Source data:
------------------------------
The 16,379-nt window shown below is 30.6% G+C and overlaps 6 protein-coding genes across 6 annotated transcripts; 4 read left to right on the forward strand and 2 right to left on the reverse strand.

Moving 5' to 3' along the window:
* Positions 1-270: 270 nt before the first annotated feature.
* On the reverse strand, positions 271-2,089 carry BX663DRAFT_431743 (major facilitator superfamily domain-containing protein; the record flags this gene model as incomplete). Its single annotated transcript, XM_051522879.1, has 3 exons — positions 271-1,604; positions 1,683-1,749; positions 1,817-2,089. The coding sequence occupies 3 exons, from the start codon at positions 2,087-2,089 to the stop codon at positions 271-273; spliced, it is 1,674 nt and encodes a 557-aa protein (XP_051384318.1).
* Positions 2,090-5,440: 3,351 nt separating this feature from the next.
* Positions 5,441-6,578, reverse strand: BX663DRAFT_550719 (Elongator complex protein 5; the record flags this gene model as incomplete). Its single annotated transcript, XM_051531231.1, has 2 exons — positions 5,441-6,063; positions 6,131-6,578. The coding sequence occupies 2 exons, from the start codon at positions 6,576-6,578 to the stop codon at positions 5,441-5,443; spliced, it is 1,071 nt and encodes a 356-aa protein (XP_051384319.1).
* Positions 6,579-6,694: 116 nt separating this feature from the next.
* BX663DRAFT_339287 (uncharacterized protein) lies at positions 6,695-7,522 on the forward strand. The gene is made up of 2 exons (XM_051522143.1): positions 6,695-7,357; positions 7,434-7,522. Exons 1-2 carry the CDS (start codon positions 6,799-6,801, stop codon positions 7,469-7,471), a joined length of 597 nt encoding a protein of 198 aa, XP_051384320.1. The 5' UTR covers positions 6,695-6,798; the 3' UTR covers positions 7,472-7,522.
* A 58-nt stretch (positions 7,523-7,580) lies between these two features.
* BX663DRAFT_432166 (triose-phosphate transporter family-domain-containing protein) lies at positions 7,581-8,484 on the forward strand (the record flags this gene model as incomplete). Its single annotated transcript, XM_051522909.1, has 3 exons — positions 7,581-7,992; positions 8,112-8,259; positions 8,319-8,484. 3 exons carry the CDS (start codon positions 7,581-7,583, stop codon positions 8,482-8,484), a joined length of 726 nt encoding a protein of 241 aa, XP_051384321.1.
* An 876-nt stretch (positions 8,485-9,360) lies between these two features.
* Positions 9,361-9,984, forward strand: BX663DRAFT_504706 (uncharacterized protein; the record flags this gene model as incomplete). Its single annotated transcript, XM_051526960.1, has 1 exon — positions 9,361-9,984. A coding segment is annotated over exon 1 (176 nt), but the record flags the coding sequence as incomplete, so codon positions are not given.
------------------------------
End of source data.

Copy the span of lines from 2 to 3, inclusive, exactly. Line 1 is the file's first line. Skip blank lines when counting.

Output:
Moving 5' to 3' along the window:
* Positions 1-270: 270 nt before the first annotated feature.